Recommended Reading on Atheism, Secularism, Humanism, and Non-Belief
Richard Dawkins, The God Delusion
Dawkins examines God in all his forms, from the sex-obsessed tyrant of the Old Testament to the more benign (but still illogical) Celestial Watchmaker favored by some Enlightenment thinkers. He argues that religion fuels war, foments bigotry, and abuses children, buttressing his points with historical and contemporary evidence. The God Delusion makes the case that belief in God is not just wrong but potentially deadly. Dawkins offers insight into the advantages of atheism to the individual and society, not the least of which is a clearer, truer appreciation of the universe's wonders than any faith could ever muster.
Sam Harris, The End of Faith
The End of Faith delivers a startling analysis of the clash of faith and reason in today's world. Harris offers a vivid historical tour of mankind's willingness to suspend reason in favor of religious beliefs, even when those beliefs are used to justify harmful behavior and sometimes-heinous crimes. While warning against the encroachment of organized religion into world politics, Harris also draws on new evidence from neuroscience and insights from philosophy to explore spirituality as a biological, brain-based need. He calls on us to invoke that need in taking a secular humanistic approach to solving the problems of this world.
Daniel Dennett, Breaking the Spell: Religion as a Natural Phenomenon
For all the thousands of books that have been written about religion, few until this one have attempted to examine it scientifically: to ask why—and how—it has shaped so many lives so strongly. Daniel C. Dennett charts religion's evolution from "wild" folk belief to "domesticated" dogma. Not an antireligious screed but an unblinking look beneath the veil of orthodoxy, Breaking the Spell will be read and debated by believers and skeptics alike.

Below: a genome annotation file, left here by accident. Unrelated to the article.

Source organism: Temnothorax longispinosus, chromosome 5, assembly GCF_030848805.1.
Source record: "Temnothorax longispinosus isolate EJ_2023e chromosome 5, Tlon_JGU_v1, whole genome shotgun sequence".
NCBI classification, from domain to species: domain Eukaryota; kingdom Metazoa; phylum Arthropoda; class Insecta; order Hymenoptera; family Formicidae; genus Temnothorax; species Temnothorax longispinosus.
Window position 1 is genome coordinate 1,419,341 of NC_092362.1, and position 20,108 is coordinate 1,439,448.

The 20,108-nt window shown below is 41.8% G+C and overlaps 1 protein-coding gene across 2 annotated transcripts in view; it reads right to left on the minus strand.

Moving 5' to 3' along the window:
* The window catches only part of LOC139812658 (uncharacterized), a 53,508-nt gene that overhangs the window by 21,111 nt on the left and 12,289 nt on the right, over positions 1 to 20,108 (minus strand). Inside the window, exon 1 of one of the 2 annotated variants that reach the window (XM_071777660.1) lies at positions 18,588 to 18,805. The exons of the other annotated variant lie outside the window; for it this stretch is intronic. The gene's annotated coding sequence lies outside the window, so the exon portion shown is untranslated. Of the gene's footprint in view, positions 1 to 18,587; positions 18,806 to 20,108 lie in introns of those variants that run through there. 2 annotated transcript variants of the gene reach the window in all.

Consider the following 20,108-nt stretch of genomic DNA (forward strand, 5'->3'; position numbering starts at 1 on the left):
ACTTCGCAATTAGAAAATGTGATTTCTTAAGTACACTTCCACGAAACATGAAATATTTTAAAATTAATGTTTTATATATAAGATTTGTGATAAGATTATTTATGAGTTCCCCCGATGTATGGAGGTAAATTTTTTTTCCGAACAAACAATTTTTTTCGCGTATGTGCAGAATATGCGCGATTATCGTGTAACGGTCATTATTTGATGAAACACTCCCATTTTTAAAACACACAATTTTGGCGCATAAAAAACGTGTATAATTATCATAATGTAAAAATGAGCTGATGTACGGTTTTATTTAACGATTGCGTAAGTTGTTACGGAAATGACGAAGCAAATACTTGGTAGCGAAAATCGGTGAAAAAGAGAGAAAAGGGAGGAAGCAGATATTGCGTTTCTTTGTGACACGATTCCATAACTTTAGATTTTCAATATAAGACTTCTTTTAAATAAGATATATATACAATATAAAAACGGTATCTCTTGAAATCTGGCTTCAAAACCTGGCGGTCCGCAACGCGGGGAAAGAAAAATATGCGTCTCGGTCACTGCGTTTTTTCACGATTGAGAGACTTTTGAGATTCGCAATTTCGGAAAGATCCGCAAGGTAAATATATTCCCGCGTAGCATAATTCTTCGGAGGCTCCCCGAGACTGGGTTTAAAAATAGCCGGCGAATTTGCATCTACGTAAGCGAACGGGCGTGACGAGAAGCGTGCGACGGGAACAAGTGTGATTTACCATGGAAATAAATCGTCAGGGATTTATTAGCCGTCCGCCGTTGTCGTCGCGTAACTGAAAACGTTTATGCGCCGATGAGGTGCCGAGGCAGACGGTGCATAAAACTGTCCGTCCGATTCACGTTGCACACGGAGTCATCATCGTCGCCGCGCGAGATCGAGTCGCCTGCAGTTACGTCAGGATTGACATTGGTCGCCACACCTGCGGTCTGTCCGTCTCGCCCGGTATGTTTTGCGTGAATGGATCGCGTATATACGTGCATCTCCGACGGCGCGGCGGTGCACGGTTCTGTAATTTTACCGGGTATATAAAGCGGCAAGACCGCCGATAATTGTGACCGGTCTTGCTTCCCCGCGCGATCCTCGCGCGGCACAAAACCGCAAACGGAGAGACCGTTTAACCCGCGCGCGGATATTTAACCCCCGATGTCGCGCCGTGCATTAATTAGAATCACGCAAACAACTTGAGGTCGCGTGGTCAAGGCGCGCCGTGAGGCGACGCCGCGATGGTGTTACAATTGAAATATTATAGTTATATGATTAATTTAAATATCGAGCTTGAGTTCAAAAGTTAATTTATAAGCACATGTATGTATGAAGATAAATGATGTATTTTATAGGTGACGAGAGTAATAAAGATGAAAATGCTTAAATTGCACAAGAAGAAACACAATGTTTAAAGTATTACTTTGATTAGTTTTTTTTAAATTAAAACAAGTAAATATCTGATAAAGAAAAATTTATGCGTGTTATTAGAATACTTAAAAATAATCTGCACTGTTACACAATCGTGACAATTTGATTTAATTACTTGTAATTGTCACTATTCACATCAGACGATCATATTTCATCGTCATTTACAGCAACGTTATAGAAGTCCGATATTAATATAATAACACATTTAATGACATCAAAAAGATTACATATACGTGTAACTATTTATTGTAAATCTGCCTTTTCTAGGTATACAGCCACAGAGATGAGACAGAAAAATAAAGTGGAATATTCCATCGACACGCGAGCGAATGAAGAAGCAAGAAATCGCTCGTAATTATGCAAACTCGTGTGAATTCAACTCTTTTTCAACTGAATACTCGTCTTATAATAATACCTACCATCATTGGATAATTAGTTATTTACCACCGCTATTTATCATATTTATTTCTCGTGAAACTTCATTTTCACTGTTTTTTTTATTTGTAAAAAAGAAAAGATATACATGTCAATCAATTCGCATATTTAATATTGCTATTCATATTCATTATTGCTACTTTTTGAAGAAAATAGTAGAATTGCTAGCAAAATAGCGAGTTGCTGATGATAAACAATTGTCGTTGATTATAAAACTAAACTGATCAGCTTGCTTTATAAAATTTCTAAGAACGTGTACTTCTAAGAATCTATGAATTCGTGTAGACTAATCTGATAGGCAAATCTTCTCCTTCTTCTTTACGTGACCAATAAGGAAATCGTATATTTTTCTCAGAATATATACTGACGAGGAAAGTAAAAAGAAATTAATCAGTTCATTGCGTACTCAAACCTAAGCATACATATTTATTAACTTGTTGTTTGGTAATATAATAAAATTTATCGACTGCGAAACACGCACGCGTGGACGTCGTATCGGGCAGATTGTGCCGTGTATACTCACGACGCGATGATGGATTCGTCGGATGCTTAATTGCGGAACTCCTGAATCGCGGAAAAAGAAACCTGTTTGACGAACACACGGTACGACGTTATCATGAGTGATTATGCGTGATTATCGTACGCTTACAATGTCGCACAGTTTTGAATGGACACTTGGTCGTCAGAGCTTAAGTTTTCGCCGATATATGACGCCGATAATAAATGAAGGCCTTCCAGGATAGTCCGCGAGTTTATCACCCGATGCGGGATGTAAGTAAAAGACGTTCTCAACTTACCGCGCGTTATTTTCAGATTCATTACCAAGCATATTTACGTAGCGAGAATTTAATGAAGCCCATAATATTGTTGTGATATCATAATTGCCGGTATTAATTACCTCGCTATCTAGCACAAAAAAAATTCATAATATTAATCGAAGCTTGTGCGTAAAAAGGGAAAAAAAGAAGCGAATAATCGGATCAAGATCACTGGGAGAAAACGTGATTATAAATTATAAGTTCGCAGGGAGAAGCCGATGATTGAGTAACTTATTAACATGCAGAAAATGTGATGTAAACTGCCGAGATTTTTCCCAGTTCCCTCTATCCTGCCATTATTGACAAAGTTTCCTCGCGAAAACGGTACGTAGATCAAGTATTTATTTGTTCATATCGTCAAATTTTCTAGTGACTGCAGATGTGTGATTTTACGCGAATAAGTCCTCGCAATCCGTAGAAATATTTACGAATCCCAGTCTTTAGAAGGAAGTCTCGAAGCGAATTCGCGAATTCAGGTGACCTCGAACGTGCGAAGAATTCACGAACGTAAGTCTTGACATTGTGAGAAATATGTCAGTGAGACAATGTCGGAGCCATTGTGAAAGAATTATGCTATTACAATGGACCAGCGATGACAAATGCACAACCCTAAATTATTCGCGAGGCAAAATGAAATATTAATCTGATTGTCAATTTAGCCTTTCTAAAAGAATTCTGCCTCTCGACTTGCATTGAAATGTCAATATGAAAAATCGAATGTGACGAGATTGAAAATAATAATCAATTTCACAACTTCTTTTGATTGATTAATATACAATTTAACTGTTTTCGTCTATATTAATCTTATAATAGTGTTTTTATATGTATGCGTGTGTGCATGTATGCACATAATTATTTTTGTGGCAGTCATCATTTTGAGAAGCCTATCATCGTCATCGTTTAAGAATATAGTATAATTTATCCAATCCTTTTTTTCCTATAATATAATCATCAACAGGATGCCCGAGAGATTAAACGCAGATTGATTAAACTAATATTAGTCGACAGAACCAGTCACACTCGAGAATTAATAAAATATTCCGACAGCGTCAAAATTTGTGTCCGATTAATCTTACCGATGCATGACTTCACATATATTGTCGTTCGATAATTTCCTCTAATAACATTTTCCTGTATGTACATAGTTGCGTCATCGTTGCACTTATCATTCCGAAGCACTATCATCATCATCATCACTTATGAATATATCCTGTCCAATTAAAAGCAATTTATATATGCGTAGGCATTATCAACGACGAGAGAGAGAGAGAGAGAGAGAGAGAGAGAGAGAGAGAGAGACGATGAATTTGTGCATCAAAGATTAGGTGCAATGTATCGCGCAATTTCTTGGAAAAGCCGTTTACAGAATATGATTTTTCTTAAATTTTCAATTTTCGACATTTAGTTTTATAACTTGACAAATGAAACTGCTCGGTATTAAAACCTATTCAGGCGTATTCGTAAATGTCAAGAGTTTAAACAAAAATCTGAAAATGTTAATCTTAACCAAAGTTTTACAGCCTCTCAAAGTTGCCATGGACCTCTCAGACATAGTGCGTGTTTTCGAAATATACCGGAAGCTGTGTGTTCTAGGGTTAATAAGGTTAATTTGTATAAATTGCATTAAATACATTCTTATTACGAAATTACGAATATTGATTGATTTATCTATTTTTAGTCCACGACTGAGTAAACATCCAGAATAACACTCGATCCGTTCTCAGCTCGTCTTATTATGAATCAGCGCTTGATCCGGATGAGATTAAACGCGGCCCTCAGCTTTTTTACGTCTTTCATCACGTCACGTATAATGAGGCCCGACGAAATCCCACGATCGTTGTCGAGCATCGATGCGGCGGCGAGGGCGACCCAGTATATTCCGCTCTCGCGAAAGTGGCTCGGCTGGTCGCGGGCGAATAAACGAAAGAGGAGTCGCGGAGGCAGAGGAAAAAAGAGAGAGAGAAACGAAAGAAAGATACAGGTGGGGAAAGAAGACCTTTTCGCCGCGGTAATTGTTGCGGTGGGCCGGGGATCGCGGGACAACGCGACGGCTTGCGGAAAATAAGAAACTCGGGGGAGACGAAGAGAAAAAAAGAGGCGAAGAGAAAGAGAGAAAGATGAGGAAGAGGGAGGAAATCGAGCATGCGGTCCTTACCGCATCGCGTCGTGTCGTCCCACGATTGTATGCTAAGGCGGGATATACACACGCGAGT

Susan Jacoby, Freethinkers: A History of American Secularism
Rich with such iconic figures as Thomas Jefferson, Abraham Lincoln, Thomas Paine, and the once-famous Robert Green Ingersoll, Freethinkers restores to history the passionate humanists who struggled against those who would undermine the combination of secular government and religious liberty that is the glory of the American system.
A.C. Grayling, The God Argument
What are the arguments for and against religion and religious belief? Can there be a clear, full statement of these arguments that once and for all will show what is at stake in this debate? Is there a worldview and a code of life for thoughtful people—those who wish to live with intellectual integrity, based on reason, evidence, and a desire to do and be good—that does not interfere with people's right to their own beliefs and freedom of expression? In The God Argument, Anthony Grayling offers a definitive examination of these questions.
Good Without God makes a bold claim for what nonbelievers do share and believe. Author Greg Epstein, the Humanist chaplain at Harvard, offers a worldview for nonbelievers. Good Without God focuses on the heart of Humanism and its positive belief in tolerance, community, morality, and good without having to rely on the guidance of a higher being.
Dale McGowan celebrates the freedom that comes with raising kids without formal indoctrination and advises parents on the most effective way to raise freethinking children. With advice from educators, doctors, psychologists, and philosophers as well as wisdom from everyday parents, the book offers tips and insights on a variety of topics, from "mixed marriages" to coping with death and loss, and from morality and ethics to dealing with holidays. Sensitive and timely, Parenting Beyond Belief will empower every parent to raise caring and independent children without constraints.